Senate Member-at-Large Election - Biographies

Jenalene Antony 

Jenalene Antony graduated from the University of Saskatchewan in June 2010 having obtained a Bachelor of Arts. She is currently managing communications for the Vecova Centre for Disability Services and Research—a research institute affiliated with the University of Calgary. She is continuing her studies with a communications science course offered online by the University of Amsterdam. 

Communication is fascinating to Jenalene. A combined interest in governance, staying involved with the University of Saskatchewan and the role of the Senate (as stated in the preamble to the Senate Bylaws) as the university’s window on the province and the province’s window on the university, inspired Jenalene to seek nomination as a Senator Member-At-Large. If elected, her intention is to actively communicate with alumni, the public and other senators both during and between Senate meetings. She believes she can help the University of Saskatchewan Senate in connecting the community with the university and in representing and promoting the university within the community.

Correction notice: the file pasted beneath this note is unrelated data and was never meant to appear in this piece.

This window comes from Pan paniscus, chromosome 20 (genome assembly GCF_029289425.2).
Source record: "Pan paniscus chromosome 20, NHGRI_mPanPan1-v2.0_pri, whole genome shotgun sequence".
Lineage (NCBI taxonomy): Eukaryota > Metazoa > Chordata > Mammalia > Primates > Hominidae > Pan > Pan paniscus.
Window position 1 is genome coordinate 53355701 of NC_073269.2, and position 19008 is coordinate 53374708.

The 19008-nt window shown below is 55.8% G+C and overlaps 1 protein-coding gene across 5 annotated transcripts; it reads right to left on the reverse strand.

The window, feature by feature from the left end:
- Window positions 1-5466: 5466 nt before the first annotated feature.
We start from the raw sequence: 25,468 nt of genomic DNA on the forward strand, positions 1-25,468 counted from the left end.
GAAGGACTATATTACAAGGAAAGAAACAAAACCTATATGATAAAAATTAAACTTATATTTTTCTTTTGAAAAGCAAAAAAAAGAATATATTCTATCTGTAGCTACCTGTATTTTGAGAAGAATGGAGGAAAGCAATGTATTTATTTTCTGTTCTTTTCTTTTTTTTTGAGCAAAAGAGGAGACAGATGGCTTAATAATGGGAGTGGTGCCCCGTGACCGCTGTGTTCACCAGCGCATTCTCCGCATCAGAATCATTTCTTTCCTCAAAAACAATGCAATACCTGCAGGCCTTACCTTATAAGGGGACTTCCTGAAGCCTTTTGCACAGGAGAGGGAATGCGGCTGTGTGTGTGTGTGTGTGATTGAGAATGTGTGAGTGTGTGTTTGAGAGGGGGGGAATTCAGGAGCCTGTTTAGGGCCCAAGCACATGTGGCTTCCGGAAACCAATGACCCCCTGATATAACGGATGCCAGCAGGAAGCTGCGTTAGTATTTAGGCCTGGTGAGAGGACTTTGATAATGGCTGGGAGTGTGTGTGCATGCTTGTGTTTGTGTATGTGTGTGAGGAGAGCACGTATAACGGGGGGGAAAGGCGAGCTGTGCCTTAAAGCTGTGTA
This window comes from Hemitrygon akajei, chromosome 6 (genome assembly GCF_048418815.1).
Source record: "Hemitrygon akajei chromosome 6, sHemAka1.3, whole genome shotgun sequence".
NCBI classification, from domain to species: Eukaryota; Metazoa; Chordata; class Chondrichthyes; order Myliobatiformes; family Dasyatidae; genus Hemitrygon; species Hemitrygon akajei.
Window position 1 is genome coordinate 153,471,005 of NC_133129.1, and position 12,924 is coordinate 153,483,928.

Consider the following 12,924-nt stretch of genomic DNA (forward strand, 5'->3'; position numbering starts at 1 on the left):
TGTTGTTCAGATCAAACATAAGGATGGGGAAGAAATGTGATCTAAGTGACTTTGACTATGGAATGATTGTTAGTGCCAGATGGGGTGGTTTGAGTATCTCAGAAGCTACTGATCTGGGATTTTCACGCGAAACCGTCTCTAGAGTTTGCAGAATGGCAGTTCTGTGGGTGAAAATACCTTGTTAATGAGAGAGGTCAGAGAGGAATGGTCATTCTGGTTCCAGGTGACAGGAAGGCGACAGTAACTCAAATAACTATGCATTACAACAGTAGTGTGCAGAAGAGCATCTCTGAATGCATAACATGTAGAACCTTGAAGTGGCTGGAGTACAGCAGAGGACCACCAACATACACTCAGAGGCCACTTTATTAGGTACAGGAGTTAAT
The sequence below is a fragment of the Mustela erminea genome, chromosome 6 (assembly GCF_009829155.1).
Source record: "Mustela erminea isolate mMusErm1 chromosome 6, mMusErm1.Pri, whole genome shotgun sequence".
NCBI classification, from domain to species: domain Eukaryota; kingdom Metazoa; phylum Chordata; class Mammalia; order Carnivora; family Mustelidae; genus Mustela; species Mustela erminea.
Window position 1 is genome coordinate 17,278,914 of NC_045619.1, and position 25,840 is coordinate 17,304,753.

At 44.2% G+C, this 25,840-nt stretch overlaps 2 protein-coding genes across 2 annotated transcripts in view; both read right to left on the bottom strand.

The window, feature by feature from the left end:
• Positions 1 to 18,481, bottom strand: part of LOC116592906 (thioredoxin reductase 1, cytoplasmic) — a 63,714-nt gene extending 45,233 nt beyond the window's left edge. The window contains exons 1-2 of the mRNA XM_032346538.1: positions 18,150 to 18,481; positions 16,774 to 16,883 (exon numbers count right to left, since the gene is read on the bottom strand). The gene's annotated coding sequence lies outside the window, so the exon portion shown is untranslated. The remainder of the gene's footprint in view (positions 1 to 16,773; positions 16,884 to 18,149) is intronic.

Jenalene has dedicated time and energy into governance, communication and community building volunteer work for several years. At the University of Saskatchewan, Jenalene volunteered in an executive position with the Visual Arts Student's Union from 2006-2007. She served on the communications advisory team for Habitat for Humanity Yorkton in 2008 and in that same year supported Shakespeare in the Park in improving their connection with their community. From 2009-2011 she volunteered as a radio show host at CFCR Community Radio. Jenalene's other interest is sustainability and she has taken part in volunteer opportunities through organizations like Bicycles for Humanity, We Are Many and WWOOF (Willing Workers on Organic Farms) Canada. In 2012 Jenalene participated in a Parks Canada research project studying biodiversity in the sub-alpine region of the Columbia mountain range. Over the next year she will be focusing on the value of communication as she is illustrating and co-publishing a book of prose written by a non-verbal friend with cerebral palsy. 

Davida Bentham